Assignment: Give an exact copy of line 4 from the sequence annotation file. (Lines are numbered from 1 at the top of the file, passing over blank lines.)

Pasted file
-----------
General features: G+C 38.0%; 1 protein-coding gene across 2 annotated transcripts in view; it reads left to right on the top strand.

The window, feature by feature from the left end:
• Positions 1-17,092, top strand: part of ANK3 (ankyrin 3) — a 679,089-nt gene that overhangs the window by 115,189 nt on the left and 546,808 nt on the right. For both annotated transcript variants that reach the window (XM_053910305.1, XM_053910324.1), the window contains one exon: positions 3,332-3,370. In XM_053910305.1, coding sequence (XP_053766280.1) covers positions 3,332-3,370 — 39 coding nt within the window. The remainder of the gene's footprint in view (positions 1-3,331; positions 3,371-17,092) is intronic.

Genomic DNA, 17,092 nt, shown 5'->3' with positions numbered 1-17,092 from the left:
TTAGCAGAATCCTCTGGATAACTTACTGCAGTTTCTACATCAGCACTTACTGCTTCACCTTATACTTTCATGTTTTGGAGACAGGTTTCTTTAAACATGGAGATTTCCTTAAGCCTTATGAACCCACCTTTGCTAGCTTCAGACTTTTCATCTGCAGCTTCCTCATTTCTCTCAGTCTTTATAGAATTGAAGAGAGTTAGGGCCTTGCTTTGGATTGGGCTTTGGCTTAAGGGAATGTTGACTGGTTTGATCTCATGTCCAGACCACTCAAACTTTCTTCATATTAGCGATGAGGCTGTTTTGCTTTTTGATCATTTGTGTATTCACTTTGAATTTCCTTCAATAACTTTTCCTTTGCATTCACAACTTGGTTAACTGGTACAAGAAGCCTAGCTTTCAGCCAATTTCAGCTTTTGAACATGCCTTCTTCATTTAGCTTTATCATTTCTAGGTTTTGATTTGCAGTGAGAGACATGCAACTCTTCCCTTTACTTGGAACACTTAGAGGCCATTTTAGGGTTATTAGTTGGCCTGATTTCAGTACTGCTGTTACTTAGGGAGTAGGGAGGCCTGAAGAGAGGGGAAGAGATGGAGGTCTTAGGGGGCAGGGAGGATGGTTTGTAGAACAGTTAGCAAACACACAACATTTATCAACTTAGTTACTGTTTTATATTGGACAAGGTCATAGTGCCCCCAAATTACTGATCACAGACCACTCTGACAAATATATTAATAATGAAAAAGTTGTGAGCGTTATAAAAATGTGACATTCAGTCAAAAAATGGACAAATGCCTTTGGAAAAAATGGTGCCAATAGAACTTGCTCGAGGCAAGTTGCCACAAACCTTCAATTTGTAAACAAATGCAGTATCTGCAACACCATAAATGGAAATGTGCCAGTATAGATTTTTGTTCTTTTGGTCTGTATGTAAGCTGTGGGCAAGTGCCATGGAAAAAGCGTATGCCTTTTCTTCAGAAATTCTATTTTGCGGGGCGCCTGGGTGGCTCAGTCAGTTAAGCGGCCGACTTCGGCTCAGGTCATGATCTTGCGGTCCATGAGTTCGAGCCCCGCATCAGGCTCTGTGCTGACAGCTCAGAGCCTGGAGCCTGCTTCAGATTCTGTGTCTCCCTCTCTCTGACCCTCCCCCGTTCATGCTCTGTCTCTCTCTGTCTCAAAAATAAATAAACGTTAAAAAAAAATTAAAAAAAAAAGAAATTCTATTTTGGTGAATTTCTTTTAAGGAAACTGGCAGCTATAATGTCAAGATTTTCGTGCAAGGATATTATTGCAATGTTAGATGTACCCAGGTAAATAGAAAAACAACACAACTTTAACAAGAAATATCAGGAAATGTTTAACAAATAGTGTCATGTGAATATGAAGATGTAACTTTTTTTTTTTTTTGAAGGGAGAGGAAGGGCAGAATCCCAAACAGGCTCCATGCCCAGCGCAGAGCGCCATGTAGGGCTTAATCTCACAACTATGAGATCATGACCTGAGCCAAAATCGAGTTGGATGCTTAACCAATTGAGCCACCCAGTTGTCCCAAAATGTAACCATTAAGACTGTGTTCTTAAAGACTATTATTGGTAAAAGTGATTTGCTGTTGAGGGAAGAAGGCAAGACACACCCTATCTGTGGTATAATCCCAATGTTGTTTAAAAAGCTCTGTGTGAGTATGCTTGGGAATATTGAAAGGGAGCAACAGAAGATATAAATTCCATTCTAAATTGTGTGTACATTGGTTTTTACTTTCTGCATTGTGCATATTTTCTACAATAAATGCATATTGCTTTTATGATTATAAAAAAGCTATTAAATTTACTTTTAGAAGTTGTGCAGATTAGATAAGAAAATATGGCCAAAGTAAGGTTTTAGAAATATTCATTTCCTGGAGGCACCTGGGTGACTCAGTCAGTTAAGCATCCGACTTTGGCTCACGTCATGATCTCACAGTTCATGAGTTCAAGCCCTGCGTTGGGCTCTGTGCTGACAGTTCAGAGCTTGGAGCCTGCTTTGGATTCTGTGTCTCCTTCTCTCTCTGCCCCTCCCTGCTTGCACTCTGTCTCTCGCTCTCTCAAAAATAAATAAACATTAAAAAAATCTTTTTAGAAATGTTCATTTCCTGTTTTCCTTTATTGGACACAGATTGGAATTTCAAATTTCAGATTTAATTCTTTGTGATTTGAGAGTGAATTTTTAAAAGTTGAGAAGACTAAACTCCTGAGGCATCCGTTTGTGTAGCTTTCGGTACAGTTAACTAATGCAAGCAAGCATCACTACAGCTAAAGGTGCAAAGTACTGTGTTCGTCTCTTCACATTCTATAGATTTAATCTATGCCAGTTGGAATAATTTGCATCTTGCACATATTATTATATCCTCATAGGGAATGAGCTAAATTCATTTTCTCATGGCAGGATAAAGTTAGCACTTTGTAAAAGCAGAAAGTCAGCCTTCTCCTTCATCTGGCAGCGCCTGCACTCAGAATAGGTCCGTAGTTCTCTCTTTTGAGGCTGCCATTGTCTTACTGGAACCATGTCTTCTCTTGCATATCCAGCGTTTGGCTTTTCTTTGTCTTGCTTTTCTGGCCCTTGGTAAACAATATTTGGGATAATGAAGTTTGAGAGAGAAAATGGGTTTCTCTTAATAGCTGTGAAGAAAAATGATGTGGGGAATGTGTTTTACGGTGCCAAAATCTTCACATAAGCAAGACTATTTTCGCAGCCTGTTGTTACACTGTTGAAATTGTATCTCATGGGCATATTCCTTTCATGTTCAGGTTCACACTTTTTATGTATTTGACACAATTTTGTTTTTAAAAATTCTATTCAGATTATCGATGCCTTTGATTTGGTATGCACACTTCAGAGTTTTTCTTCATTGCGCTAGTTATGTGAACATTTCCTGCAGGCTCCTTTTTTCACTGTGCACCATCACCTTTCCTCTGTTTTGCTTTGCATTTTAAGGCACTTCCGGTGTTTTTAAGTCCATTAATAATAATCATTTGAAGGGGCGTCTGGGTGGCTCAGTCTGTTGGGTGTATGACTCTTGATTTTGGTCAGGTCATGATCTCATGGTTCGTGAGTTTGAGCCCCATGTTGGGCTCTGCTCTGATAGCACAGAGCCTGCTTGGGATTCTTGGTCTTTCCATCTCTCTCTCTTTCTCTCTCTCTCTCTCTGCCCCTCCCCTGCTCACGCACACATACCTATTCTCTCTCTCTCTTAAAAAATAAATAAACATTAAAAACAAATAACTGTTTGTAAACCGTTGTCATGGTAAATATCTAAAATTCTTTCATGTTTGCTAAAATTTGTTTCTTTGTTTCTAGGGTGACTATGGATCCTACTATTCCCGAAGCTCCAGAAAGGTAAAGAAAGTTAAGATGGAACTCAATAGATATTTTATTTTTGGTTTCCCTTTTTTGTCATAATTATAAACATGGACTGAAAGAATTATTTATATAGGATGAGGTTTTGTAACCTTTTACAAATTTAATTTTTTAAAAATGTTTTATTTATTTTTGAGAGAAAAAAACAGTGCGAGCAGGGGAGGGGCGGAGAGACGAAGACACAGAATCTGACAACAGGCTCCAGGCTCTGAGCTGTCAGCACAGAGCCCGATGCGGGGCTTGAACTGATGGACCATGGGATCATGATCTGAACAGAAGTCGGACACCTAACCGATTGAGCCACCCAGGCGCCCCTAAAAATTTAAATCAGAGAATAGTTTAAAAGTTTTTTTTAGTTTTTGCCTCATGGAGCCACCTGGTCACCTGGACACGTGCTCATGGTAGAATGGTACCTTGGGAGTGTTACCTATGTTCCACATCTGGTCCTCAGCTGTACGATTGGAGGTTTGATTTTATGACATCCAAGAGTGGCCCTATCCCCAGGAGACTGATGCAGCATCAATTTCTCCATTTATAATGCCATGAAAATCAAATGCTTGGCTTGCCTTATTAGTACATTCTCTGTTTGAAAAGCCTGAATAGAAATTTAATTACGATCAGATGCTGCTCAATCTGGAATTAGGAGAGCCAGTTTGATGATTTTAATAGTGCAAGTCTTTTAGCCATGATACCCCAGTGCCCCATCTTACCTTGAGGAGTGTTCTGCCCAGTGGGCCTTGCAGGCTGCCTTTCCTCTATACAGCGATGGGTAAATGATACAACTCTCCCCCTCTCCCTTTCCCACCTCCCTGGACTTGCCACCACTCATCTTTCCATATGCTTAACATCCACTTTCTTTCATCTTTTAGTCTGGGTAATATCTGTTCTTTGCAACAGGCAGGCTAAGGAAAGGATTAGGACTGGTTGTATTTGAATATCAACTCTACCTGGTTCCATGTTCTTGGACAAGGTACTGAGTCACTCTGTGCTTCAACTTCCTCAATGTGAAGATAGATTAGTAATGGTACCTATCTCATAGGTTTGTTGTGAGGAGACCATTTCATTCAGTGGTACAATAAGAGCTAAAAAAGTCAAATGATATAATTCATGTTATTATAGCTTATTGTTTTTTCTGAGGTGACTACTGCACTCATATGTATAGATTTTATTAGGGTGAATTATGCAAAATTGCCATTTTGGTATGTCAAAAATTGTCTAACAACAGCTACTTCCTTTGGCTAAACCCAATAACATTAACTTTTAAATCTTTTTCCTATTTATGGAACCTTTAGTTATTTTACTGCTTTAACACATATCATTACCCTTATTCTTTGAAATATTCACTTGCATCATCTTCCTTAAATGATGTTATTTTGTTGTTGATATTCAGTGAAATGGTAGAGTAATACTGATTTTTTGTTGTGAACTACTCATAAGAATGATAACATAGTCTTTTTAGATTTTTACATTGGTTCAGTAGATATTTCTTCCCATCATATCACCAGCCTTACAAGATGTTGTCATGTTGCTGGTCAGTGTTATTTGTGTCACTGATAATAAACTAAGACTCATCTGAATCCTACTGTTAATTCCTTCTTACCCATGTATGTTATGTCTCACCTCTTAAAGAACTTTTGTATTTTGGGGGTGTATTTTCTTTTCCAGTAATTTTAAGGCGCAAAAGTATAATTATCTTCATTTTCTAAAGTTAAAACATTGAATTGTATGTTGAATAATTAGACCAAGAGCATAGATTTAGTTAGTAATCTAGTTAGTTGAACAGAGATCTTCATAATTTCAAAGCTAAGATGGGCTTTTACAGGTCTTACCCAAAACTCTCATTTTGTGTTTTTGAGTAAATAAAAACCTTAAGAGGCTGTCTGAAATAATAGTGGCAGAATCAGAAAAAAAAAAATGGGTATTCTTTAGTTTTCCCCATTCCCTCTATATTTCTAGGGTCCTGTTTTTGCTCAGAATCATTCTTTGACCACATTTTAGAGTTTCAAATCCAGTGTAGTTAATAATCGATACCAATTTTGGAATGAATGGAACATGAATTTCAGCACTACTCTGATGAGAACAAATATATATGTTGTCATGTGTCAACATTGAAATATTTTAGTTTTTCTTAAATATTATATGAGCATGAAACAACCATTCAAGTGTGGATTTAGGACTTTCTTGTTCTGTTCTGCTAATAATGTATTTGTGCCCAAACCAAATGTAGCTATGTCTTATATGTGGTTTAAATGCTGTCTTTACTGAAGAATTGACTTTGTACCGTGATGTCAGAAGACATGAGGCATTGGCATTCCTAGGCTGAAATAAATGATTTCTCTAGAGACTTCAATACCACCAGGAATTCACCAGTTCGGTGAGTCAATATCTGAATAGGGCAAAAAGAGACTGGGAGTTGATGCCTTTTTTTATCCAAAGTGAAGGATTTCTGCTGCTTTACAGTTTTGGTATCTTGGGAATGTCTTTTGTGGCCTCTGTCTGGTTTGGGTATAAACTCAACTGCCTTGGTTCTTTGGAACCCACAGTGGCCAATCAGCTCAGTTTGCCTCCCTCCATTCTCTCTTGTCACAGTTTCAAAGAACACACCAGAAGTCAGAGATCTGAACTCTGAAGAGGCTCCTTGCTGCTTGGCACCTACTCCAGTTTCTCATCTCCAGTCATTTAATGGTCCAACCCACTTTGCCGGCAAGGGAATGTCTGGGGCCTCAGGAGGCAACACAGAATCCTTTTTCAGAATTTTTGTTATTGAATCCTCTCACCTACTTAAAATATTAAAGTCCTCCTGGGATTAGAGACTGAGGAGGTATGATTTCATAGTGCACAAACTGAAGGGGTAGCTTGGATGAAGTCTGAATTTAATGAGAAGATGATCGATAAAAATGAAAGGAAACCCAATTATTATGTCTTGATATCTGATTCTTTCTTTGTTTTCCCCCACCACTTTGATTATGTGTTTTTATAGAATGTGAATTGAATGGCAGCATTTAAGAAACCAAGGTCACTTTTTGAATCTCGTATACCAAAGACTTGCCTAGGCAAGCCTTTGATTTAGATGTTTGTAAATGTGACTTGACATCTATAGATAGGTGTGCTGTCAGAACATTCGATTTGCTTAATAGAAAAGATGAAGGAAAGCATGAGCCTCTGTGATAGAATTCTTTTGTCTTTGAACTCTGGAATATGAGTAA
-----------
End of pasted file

Genomic DNA, 17,092 nt, shown 5'->3' with positions numbered 1-17,092 from the left: